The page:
Tuesday, August 2, 2011

The First Cut is the Deepest

Self awareness is a bit of a paradox for us "special folk".  It cuts both ways.  For those of us raising "high functioning" special kids, the knowledge that our child will someday, sooner or later become self aware enough to understand that they are different.  Sounds harmless enough, but for those of us facing it, it looms like a dark storm on the horizon.  We know it's approaching, but have no idea how violent or damaging this particular storm will be.  For some of us in it, it's a far more frightening experience than we ever imagined.

We've been fortunate.  Amanda and I agreed early on that it would be best for Nathan if we let him grow, develop, and build as many coping skills as possible before facing this particular challenge.  We've gone to great lengths to make his life experience as "normal" as possible.  Like the storm on the horizon, we knew it was unavoidable.  The flow of time and nature itself would bring it to us in due time.  We felt no need to run out and greet it.  That lasted thirteen years.

We felt the first major gust of wind when he was in fourth grade.  He told his teacher that he "didn't want to be different".  She handled it brilliantly by replying "in my class everyone's the same Nathan.  Now do your work".  She made a complete non-issue of it.  It hit me like a Mack truck, but I got over it.

I fear that the darkest part of the storm may be upon us.  Earlier last school year, Nathan was given an essay assignment.  The topic is "what I would change about myself".  His answer shook me to my core.  "I'd stop being so mental."  Someone told Nathan he was "mental"!!  We're not sure when it happened, but it stuck.  He can't remember who said it to him.  Trust me dear readers.  If I knew the perpetrator, I'd give that kid and his parents an example of "mental" they wouldn't soon forget!  Amanda and I did our best to explain to him that he is not mental.  He is different than most, but that different isn't bad.  It can actually be quite good.  Honestly, I don't think he bought it.   The assignment was completed, and I retired to my room.  With the door shut and no one watching, I devolved into a dripping puddle of snot with eyes.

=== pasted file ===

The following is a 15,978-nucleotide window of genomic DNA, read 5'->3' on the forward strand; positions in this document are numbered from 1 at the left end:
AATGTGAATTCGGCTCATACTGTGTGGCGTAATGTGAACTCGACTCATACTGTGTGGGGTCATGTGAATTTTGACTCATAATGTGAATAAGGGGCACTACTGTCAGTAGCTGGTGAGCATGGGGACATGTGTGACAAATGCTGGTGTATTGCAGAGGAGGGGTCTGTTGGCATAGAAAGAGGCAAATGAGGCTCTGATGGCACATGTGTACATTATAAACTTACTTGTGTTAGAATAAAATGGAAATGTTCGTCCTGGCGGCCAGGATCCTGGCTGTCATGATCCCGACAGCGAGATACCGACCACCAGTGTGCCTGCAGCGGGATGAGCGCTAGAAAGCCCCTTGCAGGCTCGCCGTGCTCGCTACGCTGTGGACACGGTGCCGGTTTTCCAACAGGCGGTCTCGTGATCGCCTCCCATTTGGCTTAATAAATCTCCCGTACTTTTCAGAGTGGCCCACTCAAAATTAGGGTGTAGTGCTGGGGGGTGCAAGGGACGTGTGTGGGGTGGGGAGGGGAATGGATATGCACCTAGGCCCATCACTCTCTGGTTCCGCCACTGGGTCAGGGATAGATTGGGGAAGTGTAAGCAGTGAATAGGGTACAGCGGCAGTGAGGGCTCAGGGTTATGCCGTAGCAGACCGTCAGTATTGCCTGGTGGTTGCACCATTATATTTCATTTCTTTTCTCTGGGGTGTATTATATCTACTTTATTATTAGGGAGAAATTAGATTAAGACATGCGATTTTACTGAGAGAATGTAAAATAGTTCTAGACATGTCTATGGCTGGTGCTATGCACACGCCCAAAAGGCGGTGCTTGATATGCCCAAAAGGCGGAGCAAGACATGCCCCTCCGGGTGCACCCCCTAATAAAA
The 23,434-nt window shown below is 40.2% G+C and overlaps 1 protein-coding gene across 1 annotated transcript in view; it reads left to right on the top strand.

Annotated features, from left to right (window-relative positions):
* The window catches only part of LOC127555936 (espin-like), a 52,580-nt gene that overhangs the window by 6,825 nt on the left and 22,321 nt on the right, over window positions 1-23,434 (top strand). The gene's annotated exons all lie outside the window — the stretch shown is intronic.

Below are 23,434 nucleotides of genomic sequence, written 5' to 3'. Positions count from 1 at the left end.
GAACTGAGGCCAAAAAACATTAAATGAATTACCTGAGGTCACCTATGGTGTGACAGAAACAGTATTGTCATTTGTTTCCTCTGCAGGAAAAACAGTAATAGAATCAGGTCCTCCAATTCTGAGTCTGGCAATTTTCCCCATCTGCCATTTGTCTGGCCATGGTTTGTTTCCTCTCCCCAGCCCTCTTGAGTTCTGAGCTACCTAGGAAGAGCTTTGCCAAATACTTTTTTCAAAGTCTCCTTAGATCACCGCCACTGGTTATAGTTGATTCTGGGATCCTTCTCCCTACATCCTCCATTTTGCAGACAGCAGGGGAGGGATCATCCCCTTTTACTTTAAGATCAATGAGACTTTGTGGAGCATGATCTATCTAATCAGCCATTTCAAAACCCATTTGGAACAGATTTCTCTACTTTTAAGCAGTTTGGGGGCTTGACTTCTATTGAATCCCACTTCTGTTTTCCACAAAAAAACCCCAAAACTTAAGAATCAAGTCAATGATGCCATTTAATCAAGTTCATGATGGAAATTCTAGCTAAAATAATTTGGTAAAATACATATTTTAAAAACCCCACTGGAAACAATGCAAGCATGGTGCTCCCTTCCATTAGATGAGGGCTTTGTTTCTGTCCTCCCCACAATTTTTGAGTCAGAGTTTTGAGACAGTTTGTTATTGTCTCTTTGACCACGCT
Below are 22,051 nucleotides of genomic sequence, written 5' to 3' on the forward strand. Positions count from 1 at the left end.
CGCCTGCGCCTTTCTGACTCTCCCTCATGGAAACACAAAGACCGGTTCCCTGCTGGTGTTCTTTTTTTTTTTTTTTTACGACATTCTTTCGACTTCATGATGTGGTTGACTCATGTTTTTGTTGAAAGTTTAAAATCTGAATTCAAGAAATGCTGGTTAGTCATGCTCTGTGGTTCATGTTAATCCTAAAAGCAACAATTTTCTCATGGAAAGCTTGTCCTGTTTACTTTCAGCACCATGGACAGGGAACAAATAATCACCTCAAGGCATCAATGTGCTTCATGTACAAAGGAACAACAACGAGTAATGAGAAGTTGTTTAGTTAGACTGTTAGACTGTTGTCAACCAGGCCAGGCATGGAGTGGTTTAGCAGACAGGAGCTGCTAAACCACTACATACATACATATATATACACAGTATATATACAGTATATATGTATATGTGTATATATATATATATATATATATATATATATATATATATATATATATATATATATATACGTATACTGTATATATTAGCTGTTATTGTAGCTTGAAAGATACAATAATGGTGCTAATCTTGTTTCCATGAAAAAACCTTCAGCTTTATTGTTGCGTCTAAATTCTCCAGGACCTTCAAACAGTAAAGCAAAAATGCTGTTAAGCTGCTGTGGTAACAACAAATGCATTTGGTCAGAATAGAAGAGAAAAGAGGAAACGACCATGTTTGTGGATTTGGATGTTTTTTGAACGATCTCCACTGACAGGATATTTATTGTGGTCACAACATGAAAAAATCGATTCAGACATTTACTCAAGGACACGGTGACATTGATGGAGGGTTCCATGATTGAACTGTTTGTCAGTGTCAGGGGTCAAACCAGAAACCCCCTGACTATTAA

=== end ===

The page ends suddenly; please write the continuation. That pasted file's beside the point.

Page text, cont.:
He said it again just the other night.  It was completely "out of the blue".  Looked at me and said "I wish I could stop being so mental sometimes."  Buckle up dear ones.  It gets worse.  I asked him what "mental" meant.  "Mental is when nobody talks to you or sits with you at lunch."  That one stopped me cold for a moment.  I fell back onto explaining Autism and Tourette's to him.  I reiterated that "dad also has Tourette's", so he and I were both different, but neither of us were alone.  I ended with the reminder that because he doesn't believe that "dad is mental", he can't be mental either.  This seemed to provide some solace, at least for him.  The whole encounter left me stingingly numb, as though slapped.